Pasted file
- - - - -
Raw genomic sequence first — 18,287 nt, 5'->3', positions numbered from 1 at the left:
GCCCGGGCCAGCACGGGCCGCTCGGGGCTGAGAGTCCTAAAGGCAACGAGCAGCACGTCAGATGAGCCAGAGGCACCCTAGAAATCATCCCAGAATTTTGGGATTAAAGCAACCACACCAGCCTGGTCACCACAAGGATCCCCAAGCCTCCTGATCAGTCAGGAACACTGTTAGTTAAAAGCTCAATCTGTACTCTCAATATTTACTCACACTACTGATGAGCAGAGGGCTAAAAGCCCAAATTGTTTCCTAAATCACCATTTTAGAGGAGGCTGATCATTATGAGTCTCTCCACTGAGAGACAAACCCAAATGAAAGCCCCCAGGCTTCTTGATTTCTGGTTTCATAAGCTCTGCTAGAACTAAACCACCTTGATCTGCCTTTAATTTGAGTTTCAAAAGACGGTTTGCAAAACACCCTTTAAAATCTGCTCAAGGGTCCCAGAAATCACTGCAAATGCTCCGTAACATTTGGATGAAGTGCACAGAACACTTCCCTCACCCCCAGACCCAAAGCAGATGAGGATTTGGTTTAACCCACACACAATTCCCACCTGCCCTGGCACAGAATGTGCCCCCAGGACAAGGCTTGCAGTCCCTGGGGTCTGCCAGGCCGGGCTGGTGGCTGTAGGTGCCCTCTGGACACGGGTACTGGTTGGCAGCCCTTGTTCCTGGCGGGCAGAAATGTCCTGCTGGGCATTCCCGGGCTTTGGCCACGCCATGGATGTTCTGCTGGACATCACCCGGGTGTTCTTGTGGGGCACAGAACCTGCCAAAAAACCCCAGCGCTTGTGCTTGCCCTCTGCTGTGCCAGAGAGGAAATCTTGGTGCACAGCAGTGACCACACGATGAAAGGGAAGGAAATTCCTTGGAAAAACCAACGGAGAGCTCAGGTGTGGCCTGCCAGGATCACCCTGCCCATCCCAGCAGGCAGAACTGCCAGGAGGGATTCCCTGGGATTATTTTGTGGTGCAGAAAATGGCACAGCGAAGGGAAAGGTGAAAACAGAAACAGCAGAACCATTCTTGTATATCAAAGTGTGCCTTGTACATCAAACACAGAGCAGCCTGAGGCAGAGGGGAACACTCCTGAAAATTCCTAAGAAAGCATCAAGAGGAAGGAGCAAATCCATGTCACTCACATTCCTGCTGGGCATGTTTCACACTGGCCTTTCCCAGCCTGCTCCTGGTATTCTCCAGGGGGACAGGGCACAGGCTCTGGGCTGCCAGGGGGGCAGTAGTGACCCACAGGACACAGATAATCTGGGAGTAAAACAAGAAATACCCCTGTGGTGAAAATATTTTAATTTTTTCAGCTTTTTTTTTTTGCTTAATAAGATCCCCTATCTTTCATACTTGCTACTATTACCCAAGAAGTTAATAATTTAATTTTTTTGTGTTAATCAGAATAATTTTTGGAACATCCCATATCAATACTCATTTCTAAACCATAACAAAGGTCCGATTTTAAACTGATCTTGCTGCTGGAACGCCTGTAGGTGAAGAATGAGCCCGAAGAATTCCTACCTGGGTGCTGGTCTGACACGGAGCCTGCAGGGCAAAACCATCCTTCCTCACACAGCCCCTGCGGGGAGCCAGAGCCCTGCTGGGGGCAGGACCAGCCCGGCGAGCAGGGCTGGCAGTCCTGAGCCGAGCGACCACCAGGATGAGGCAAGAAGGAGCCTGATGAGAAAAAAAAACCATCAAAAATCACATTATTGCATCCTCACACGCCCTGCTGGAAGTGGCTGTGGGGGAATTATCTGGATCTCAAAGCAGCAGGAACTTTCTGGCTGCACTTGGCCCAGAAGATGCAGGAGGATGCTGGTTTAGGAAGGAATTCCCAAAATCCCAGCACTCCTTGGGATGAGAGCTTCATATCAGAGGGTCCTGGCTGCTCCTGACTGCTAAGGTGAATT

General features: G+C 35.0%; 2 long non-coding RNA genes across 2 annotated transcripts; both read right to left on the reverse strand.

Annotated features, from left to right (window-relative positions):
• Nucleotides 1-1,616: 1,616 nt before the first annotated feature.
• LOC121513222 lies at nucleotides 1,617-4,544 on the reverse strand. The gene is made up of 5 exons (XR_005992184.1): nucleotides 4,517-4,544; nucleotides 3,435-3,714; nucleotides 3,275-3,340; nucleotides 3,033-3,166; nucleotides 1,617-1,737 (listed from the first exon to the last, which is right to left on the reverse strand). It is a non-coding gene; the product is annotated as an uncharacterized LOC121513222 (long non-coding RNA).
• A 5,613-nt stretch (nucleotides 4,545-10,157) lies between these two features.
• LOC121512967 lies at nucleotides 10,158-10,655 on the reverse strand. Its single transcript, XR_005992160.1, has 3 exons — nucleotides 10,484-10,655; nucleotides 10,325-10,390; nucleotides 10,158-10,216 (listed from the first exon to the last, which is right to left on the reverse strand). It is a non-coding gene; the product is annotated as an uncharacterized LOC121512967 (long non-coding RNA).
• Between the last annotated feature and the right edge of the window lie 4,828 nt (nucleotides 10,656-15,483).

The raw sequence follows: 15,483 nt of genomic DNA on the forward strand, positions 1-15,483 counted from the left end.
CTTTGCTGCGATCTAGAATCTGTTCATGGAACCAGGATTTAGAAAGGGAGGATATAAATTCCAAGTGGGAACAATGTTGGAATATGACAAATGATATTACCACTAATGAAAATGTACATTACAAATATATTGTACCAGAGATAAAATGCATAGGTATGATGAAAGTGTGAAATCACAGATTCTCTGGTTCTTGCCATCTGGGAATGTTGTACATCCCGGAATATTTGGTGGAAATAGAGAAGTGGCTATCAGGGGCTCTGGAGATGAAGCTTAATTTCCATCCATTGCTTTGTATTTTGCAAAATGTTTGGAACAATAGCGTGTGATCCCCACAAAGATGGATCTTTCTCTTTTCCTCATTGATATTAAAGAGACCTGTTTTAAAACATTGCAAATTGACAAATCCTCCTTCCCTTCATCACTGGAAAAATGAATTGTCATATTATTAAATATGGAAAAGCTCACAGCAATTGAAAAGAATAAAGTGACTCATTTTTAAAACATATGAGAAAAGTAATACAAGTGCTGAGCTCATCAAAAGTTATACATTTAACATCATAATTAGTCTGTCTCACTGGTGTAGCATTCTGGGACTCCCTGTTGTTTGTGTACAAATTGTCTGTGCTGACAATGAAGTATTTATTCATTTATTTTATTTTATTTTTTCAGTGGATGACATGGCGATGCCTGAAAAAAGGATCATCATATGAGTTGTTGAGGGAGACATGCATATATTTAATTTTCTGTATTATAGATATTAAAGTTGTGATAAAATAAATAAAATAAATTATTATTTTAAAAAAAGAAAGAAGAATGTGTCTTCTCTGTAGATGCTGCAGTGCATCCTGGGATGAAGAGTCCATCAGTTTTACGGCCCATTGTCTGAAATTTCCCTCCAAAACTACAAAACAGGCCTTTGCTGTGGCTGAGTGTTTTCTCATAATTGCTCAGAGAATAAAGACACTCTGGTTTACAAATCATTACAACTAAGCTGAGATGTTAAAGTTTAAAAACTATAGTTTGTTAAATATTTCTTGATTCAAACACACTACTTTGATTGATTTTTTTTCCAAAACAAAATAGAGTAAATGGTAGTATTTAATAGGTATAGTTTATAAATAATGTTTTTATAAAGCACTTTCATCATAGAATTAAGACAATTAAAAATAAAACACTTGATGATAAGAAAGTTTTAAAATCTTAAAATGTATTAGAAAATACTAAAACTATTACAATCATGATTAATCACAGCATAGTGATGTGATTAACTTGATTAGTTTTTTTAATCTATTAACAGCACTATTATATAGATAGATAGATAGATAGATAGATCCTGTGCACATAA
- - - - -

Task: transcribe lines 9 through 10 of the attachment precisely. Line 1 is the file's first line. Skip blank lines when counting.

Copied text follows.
• Between the last annotated feature and the right edge of the window lie 4,828 nt (nucleotides 10,656-15,483).

The raw sequence follows: 15,483 nt of genomic DNA on the forward strand, positions 1-15,483 counted from the left end.